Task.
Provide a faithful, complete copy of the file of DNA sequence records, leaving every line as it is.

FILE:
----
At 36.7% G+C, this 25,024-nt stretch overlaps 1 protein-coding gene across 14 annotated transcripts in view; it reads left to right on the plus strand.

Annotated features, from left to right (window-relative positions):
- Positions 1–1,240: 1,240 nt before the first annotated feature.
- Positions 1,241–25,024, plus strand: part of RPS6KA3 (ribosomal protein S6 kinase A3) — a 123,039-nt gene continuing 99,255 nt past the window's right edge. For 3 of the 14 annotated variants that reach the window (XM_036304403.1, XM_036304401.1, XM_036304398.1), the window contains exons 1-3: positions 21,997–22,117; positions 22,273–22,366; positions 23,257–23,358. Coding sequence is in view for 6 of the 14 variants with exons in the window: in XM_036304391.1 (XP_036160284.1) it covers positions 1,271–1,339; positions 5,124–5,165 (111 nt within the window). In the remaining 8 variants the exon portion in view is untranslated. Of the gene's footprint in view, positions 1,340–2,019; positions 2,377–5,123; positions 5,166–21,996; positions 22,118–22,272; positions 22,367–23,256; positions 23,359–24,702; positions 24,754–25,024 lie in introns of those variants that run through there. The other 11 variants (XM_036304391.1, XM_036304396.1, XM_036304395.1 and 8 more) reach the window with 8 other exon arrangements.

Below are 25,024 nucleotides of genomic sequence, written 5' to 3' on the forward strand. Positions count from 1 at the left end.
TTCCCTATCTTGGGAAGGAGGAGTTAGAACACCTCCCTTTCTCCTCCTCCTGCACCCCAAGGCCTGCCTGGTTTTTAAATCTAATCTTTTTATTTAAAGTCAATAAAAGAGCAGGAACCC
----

At 36.7% G+C, this 25,024-nt stretch overlaps 1 protein-coding gene across 14 annotated transcripts in view; it reads left to right on the plus strand.

Annotated features, from left to right (window-relative positions):
- Positions 1–1,240: 1,240 nt before the first annotated feature.
- Positions 1,241–25,024, plus strand: part of RPS6KA3 (ribosomal protein S6 kinase A3) — a 123,039-nt gene continuing 99,255 nt past the window's right edge. For 3 of the 14 annotated variants that reach the window (XM_036304403.1, XM_036304401.1, XM_036304398.1), the window contains exons 1-3: positions 21,997–22,117; positions 22,273–22,366; positions 23,257–23,358. Coding sequence is in view for 6 of the 14 variants with exons in the window: in XM_036304391.1 (XP_036160284.1) it covers positions 1,271–1,339; positions 5,124–5,165 (111 nt within the window). In the remaining 8 variants the exon portion in view is untranslated. Of the gene's footprint in view, positions 1,340–2,019; positions 2,377–5,123; positions 5,166–21,996; positions 22,118–22,272; positions 22,367–23,256; positions 23,359–24,702; positions 24,754–25,024 lie in introns of those variants that run through there. The other 11 variants (XM_036304391.1, XM_036304396.1, XM_036304395.1 and 8 more) reach the window with 8 other exon arrangements.

Below are 25,024 nucleotides of genomic sequence, written 5' to 3' on the forward strand. Positions count from 1 at the left end.
TTCCCTATCTTGGGAAGGAGGAGTTAGAACACCTCCCTTTCTCCTCCTCCTGCACCCCAAGGCCTGCCTGGTTTTTAAATCTAATCTTTTTATTTAAAGTCAATAAAAGAGCAGGAACCC